Pavan Amara: Meet Our #Breakfree From Shame Ambassador

Corinne Redfern

As the founder of the My Body Back Clinic, Pavan is using her own experiences of sexual assault to help other women move forward…



‘There’s the misconception about rape, that if you get emotional support, you’ll be fine. Go to counselling – talk about your feelings – and a year or so later, you’ll be OK. But there are physical consequences of rape too, and in some situations, they’re the ones that can make you feel the most ashamed.

A year or so after my assault, I was emotionally fine. I'd got it together. I was doing good. But when I needed healthcare services, such as cervical screenings or STI testing, it wasn’t as straightforward. I’d had so many tests after my assault, I just didn’t want to be tested again for anything. Before I was raped, I’d never had a problem with that kind of thing. Sure, getting a smear test wasn’t very nice, but I’d just go along and get it over with, like anyone else. After I was raped, everything was different. Lying down on a tabletop and being inspected - examined - felt impossible. At the same time, my whole sexual landscape changed – I was quite confident before, but suddenly the way I felt about my body was shattered.

I looked for support services for women who had been raped and needed access to gynaecological healthcare, and I looked for spaces where women who had been raped could talk openly about sex, and enjoying it again. That’s the thing: rapists use sex as a weapon against you, and to get it back – to make sex something for yourself again, to give you pleasure – you need extra support. But there was nothing out there. Women were talking on forums, but that was it. It's a massive issue, but it was hidden away – tucked out of sight, like a dirty problem that nobody wanted to do anything about.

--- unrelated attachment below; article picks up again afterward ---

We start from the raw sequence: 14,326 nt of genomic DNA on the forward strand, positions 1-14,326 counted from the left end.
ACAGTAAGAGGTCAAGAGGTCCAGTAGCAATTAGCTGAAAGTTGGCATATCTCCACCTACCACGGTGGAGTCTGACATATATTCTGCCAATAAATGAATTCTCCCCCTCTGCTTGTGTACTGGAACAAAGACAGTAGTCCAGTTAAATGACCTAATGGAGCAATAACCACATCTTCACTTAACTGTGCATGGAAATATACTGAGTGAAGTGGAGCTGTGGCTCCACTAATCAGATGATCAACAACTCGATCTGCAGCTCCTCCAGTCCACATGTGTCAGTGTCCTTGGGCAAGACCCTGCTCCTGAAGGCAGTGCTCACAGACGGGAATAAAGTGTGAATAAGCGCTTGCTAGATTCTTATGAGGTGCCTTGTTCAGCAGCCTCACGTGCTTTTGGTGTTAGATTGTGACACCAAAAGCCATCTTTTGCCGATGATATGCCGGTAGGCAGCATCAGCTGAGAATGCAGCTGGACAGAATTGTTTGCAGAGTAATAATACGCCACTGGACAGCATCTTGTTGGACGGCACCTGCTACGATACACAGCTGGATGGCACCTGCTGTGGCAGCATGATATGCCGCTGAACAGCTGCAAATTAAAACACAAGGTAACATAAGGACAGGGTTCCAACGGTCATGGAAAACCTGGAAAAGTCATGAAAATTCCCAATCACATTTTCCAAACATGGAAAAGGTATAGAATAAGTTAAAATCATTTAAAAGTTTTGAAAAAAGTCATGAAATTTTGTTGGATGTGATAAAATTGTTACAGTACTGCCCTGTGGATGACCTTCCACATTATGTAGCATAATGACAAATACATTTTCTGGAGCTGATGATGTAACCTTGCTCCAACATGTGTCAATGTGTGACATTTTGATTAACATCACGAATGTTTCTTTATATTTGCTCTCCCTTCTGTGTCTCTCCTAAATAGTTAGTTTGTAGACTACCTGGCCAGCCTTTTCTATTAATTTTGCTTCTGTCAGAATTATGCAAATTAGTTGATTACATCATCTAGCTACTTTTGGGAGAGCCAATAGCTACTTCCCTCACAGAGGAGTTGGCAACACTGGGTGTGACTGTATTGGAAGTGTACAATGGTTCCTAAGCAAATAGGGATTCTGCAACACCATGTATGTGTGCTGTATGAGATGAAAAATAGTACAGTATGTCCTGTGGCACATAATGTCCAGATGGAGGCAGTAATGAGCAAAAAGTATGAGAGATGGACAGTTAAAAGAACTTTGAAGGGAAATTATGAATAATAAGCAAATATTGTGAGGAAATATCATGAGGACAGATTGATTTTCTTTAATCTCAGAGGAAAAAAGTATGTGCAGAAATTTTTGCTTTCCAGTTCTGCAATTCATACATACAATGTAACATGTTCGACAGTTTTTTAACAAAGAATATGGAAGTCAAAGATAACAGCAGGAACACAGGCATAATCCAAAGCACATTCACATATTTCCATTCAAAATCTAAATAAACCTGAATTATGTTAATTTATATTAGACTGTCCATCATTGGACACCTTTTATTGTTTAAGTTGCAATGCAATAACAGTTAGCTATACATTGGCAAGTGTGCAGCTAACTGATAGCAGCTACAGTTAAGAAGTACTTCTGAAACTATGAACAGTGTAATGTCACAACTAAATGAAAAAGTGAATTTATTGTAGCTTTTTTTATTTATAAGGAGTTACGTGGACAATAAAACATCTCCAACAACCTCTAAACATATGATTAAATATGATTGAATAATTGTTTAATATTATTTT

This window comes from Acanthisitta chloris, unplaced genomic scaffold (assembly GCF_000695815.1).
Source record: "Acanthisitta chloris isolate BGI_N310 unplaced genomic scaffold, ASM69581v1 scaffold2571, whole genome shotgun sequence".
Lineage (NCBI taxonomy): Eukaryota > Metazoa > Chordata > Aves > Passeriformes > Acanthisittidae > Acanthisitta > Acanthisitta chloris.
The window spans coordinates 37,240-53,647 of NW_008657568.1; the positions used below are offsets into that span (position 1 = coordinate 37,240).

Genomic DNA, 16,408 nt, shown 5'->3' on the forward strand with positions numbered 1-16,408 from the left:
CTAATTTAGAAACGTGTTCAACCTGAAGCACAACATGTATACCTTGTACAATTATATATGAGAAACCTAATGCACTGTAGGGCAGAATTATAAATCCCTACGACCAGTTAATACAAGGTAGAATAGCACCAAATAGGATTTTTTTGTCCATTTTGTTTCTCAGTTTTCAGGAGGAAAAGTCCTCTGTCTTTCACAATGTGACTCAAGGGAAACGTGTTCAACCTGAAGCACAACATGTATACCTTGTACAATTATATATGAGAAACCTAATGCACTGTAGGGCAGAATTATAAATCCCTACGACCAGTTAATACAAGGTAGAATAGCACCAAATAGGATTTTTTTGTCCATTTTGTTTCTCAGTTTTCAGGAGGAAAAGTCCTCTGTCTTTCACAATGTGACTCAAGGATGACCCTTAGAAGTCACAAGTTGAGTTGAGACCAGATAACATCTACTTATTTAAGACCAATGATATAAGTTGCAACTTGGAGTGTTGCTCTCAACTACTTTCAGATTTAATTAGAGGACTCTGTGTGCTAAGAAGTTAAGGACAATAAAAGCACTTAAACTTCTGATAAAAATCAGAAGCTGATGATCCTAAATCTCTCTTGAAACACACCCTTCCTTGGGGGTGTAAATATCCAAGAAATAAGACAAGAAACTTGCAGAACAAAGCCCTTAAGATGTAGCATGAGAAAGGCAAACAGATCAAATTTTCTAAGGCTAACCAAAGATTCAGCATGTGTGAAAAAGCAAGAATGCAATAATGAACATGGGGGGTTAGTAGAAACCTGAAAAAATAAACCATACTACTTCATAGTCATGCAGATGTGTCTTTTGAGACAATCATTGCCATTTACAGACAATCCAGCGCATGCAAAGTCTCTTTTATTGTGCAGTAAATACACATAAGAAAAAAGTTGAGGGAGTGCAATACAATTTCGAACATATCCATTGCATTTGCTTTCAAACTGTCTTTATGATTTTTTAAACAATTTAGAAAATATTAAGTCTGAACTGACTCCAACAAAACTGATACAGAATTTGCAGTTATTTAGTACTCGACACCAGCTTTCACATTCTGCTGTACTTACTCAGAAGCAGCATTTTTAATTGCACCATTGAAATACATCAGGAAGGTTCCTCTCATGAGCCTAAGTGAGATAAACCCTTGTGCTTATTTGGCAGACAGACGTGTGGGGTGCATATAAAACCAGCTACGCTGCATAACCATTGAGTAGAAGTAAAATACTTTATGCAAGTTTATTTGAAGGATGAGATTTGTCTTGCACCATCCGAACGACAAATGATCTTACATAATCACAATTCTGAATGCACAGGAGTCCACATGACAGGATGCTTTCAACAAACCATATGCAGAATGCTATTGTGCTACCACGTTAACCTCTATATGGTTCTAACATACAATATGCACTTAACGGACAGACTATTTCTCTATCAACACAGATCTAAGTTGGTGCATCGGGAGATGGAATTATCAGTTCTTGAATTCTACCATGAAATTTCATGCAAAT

That’s when I started to do my own research. I interviewed 30 women from around the country - who had all been raped - about how they felt physically following the assault. They had all reached a place where they felt that they had picked themselves up, and were getting on with their lives again. But when it came to sexual health access and their sex lives, every single one of them said they had been affected. Some could no longer orgasm, others experienced flashbacks and found penetration difficult, or they were triggered by different positions and different touches. Some wanted to reclaim their body again, so had slept with lots of different people.

And it got worse. Over half of the women I spoke to hadn’t been for any form of cervical screening since they were raped, simply because they found it so hard to have somebody else take control of them, physically. It didn’t matter if that person was a healthcare professional – it was just too traumatic. One woman had been on the coil before she was raped – and it had always been a great method of contraception for her, because she had bad experiences on the pill. But after her assault, having it inserted triggered too many flashbacks – so she wasn’t using any contraception other than a condom. She was scared of getting pregnant, but she felt like she didn't have any other alternative. I just thought it was so unfair that these rapists had taken these women’s rights away from them.